Discrete models are able to incorporate cellular parameters and biological rules, as well as simulate the effects of chemotaxis, haptotaxis, cell to cell adhesion and address intracellular processes and intercellular communication issues. Cancer cells are usually represented by vectors of variables that determine their position and speed in space, their cell cycle phase, etc [10–13]. Moreover, these models are able to easily describe heterogeneous cell populations. However, they are computationally intensive and fail to be efficiently initialized with tumors of clinically significant size that already consist of over 1 billion cells. The discrete model of 1000 billion individual units is beyond the capability of most computers, even if simple interactions algorithms are exploited [14]. Thus, such models are limited to the exploration of small tumors, below the level of clinical detection.

Continuum models represent alternative approaches in exploring tumor progression dynamics. Rather than considering each cell as a discrete individual, they assume tumors as spatial distributions of cell densities. As a result, computational requirements are substantially reduced. If the population of tumor cells is obtained as a continuum variable, the system can be described at macroscopic level as a biological tissue sample. Continuum models are also capable of accounting for the dynamic changes of chemical ingredients (such as glucose, oxygen, MDEs, chemotherapeutic drugs, etc) in the brain tissue. Additionally, they can take into account brain tissue heterogeneity and anisotropy. However, they lack a capability to simulate specific cellular factors, such as the genetic fingerprint of tumor cells and discontinuous changes, e.g. epithelial changes important for the invasion of tumor cells in adjacent tissue. Additionally, they are less efficient than discrete models in describing cellular-scale flux factors such as chemotaxis, haptotaxis and cell to cell adhesion.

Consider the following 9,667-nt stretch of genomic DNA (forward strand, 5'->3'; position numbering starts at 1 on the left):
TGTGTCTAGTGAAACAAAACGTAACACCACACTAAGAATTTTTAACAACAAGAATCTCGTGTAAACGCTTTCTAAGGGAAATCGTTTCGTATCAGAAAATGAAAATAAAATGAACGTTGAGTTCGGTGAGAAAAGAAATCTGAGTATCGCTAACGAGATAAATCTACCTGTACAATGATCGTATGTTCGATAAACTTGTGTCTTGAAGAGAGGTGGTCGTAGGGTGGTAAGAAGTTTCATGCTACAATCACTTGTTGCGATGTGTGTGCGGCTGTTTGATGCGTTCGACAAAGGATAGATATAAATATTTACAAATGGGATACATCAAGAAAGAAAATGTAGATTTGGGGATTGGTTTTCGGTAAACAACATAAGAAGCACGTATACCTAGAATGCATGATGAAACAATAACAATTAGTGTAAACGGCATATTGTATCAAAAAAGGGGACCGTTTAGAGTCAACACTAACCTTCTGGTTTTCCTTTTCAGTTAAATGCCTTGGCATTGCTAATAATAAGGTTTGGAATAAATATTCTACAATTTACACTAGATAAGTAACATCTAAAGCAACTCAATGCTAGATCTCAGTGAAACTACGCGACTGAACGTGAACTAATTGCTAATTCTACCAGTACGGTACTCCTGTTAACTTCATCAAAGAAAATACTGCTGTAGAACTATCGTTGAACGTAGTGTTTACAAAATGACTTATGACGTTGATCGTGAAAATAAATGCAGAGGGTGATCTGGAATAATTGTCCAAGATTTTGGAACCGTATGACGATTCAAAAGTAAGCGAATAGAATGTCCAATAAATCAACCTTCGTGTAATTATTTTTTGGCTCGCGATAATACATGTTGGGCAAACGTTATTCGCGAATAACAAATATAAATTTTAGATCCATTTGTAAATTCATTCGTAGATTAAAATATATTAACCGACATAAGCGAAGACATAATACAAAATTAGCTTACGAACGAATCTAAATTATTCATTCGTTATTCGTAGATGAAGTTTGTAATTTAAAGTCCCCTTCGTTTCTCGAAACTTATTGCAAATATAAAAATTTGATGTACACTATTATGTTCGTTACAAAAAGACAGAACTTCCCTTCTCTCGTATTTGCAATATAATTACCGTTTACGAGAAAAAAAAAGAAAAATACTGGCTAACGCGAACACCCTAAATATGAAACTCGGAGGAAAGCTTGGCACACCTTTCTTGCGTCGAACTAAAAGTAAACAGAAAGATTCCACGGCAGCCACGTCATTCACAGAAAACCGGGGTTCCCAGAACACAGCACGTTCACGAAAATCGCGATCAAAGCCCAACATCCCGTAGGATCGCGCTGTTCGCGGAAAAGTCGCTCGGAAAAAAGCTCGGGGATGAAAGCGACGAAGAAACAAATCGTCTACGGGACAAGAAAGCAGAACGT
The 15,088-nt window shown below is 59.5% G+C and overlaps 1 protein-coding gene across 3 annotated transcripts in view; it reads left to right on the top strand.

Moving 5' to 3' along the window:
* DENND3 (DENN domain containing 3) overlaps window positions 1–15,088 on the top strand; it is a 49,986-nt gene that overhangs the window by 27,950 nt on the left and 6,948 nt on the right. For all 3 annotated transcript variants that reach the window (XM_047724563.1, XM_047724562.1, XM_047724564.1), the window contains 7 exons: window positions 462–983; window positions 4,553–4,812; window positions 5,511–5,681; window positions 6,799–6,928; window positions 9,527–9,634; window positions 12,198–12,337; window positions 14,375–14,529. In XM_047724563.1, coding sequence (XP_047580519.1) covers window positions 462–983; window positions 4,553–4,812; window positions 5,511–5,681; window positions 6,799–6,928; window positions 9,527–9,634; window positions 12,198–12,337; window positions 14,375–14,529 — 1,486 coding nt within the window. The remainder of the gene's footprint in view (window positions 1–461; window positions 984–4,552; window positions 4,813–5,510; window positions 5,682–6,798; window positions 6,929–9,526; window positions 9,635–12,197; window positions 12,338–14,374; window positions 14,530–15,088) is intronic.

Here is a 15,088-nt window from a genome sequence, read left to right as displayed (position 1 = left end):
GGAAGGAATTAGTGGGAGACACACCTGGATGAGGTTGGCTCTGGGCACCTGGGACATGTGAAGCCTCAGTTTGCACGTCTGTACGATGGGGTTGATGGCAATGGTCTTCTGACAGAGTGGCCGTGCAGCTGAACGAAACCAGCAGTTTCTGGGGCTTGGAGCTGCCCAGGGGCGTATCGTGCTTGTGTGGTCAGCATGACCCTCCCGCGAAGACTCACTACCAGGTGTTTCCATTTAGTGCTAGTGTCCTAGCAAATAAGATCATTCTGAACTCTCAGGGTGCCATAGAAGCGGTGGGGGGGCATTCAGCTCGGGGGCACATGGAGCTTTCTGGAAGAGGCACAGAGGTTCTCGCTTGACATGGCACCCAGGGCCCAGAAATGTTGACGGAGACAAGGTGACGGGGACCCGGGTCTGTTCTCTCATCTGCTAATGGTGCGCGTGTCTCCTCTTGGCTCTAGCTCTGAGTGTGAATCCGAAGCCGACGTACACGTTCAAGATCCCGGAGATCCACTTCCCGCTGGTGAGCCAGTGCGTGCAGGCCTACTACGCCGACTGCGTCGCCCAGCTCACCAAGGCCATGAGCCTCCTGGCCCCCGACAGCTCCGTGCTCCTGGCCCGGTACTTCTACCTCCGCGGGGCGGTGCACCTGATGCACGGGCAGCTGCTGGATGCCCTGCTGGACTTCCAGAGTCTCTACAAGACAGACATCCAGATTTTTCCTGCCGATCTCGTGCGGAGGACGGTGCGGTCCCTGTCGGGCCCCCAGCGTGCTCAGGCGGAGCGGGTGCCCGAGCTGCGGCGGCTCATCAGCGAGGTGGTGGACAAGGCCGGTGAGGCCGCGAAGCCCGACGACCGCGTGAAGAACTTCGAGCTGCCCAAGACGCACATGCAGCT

Continuum approaches are most usually implemented by means of reaction-diffusion equations [15], where the cell proliferation factor is alternatively expressed by the Gompertz law, the second order polynomial equation, or the simple linear function [5, 16]. Recent developments in mathematical modelling of gliomas are extensively analyzed in [4]. First, a model of untreated glioma is described followed by the presentation of models including chemotherapy, or surgical resection. The modelling assumptions vary from relatively simple considerations dealing with homogeneous brain tissue, to those involving heterogeneous brain tissue with different diffusion rates of glioma cells in grey and white matter on a geometrically complex brain domain. In the approach of [16], a three-dimensional diffusion model has been developed to address brain heterogeneity and anisotropy issues. The study introduces a mathematical framework incorporating alternative proliferation rate schemes and presents a solution of the diffusion equation through different numerical approximation of finite differences. Brain heterogeneity and anisotropy issues are dealt in the glioma growth model of [17], which is applied on real data. The proportions of white and grey matter, as well as the diffusion tensors are extracted by normal brain atlases, avoiding DTI processing. The research effort in [18] supports the hypothesis that the change in pH of tumor microenvironment may provide an important mechanism for cancer invasion. Another reaction-diffusion model presented in [19], deals with the diffusive behavior of glioma growth. This homogeneous model includes the Neumann boundary conditions imposed by the skull on gliomas and especially on glioblastoma multiforme (GBM). In [20] growth and diffusion issues of U87 glioblastoma tumor spheroids are investigated. The model includes diffusion, proliferation and cell to cell adhesion parameters, which differ for each cell line. U87 glioma cells are also explored in [21], where a model that includes the role of chemotaxis, haptotaxis and adhesion is presented. According to this model cell migration is strongly depend on adhesion, haptotactic and chemotactic parameters, apart from the random diffusion factor.